Math teacher Edwyn Claude plunges through the halls of one of Miami-Dade County's most crowded middle schools with his classroom stuffed into a 30-pound suitcase. Again and again, he sets up in borrowed rooms.
"If I had a classroom, I'd decorate it the way I'd like, green, because it kind of keeps the kids awake and it's psychologically proven, " said Claude, a first-year teacher at John F. Kennedy Middle. "And anyone could walk in and know that they're in a math class." But there is no classroom for Claude. Fifteen years after Miami-Dade Public Schools launched what was then the nation's biggest school construction campaign, a crowding crisis worse than ever chokes the district.
The district built 54 regular elementary, middle and high schools since 1988, but most opened with dozens and sometimes hundreds more students than seats, sending administrators on a scramble for space, teachers and supplies.
And at older schools such as Kennedy Middle, at 1075 NE 167th St., the gap between students and seats has grown dramatically worse.
Yet, it happened when the School Board had billions of dollars to spend.
In 1988, the board promised to "meet essentially all of its new construction" needs over five years with the passage of a bond referendum worth $980 million.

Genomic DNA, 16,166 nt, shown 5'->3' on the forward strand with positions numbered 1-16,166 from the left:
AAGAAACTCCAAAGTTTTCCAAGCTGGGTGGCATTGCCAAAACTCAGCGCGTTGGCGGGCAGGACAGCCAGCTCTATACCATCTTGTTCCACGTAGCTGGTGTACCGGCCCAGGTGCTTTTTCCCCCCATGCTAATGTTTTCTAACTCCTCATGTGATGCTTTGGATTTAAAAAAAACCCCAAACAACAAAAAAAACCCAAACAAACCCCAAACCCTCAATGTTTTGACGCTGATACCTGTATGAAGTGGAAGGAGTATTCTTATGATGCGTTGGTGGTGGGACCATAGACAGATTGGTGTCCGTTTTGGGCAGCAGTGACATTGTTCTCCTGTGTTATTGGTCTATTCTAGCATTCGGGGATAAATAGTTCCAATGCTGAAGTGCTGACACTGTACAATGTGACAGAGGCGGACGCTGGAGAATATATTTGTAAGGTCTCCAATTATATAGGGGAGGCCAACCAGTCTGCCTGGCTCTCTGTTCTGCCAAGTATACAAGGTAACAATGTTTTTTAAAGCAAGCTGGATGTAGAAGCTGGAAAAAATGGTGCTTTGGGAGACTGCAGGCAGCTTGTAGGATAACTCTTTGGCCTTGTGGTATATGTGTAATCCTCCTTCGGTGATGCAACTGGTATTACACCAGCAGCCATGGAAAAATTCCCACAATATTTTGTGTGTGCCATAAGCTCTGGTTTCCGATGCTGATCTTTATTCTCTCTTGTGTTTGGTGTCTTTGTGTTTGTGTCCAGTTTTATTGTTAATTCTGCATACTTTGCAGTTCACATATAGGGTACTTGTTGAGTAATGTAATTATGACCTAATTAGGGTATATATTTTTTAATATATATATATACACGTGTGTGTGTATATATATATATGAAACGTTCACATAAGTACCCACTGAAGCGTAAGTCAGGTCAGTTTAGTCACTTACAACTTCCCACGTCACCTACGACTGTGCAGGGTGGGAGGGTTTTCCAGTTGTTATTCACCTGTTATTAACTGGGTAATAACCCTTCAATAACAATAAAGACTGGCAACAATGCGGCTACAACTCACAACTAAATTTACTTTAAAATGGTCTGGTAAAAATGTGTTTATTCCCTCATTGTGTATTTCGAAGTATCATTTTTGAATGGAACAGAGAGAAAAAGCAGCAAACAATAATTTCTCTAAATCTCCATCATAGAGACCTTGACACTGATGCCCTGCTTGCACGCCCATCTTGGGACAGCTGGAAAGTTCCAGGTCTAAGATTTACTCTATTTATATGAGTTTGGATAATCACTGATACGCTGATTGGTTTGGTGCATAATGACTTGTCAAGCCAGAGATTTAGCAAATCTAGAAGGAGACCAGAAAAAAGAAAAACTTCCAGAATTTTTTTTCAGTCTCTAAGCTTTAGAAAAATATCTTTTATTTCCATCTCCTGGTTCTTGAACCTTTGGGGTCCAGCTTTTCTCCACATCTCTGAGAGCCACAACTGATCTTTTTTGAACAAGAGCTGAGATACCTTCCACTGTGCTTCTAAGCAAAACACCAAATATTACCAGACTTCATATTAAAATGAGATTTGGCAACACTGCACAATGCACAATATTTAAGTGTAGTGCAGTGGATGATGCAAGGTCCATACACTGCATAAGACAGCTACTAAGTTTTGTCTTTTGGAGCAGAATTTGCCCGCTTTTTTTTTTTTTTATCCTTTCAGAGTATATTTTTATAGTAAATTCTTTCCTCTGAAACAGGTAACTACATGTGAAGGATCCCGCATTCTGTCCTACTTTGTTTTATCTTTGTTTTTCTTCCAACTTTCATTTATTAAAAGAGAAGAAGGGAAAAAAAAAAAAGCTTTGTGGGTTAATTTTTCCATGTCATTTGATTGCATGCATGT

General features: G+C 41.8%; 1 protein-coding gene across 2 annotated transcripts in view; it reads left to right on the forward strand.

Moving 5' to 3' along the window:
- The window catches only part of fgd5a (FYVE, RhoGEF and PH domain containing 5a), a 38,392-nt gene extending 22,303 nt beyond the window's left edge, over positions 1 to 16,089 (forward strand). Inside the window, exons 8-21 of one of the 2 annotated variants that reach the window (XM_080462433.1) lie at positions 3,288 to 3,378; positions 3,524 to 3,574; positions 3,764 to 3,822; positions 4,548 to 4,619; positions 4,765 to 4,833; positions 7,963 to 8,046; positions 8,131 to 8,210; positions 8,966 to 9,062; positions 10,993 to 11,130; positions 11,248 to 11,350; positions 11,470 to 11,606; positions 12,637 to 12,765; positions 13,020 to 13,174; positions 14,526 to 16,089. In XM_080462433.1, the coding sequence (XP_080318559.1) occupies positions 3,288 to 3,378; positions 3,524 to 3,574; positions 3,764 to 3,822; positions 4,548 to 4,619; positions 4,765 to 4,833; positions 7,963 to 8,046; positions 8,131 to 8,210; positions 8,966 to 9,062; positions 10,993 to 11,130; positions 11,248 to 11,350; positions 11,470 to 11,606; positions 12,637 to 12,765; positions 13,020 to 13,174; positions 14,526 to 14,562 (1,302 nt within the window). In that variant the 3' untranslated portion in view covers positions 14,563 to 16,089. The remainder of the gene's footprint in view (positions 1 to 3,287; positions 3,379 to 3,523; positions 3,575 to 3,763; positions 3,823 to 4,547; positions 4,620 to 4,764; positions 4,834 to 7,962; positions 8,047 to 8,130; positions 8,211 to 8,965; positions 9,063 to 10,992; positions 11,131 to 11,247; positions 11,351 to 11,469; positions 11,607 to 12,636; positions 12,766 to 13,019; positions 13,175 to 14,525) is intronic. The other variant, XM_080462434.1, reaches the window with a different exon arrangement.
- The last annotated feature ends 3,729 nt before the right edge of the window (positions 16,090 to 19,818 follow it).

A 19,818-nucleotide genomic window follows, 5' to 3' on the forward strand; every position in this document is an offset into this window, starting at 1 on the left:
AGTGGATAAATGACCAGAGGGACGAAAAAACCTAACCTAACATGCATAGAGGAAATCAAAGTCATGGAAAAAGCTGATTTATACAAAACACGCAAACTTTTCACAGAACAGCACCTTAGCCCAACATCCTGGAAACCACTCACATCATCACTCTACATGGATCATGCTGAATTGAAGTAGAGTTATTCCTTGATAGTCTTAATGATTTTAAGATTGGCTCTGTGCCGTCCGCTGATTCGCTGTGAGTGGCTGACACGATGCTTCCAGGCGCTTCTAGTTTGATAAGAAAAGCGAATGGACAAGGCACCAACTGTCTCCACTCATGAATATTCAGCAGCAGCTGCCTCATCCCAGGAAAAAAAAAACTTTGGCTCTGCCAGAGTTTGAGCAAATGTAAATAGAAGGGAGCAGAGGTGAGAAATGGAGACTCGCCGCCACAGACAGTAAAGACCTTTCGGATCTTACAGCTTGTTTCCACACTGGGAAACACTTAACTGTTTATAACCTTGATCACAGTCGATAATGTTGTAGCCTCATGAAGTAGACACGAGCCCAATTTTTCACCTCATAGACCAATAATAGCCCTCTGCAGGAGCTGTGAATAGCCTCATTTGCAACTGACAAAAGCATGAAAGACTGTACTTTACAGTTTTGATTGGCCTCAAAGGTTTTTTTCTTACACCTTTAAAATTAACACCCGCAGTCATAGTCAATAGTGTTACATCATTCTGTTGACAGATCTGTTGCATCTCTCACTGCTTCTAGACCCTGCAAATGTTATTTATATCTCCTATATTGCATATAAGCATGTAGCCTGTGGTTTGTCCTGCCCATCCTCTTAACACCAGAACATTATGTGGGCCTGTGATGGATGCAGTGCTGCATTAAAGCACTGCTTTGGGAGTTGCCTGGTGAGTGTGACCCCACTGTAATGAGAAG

The district has actually received almost $6 billion since then through a combination of bond money, tax dollars and other sources.
But the district's campuses are still among the most packed in the nation.
Twenty-two percent of public schools in the United States wrestle with crowding. In Miami-Dade County, the nation's fourth-largest district, it's 66 percent.
No school district can control how fast communities grow, but a Herald investigation found that questionable policies and costly miscalculations helped fuel the crisis.
* Since 1988, the school district spent just one-fifth of the $6 billion on new school construction. Thirteen percent was funnelled into major school additions and renovations, but some of those projects added extras such as administrative offices, not classrooms. Critics say the district should have sunk more money into space for students.
* In a county that grew by more than 92,000 students and is chronically short on land, the School Board opted to build schools smaller than needed. The board wagered that population shifts years from now would ease crowding, leaving behind a fleet of smaller, more suitable schools. But that decision relegated a generation of students to packed campuses.
Of more than 30 new elementary schools built for 885 students each, all but about 10 opened overcrowded.
* The district largely failed to track enrollment patterns that would gauge where new schools were needed most, and how many students would show up when they opened. The board in the mid-1990s dismantled the planning office that analyzed growth.
Though the district built a majority of new schools in high-growth areas, at least nine opened in areas that grew far less quickly or had no growth at all. New schools, meanwhile, were often overwhelmed by unexpected surges in students. * The district's building cycle is painfully slow. Crucial projects languished an average of 888 days before contractors were ever hired to start construction, often because of architect disputes or repeated planning changes. And even after contractors were hired, delays postponed some projects by months or even years.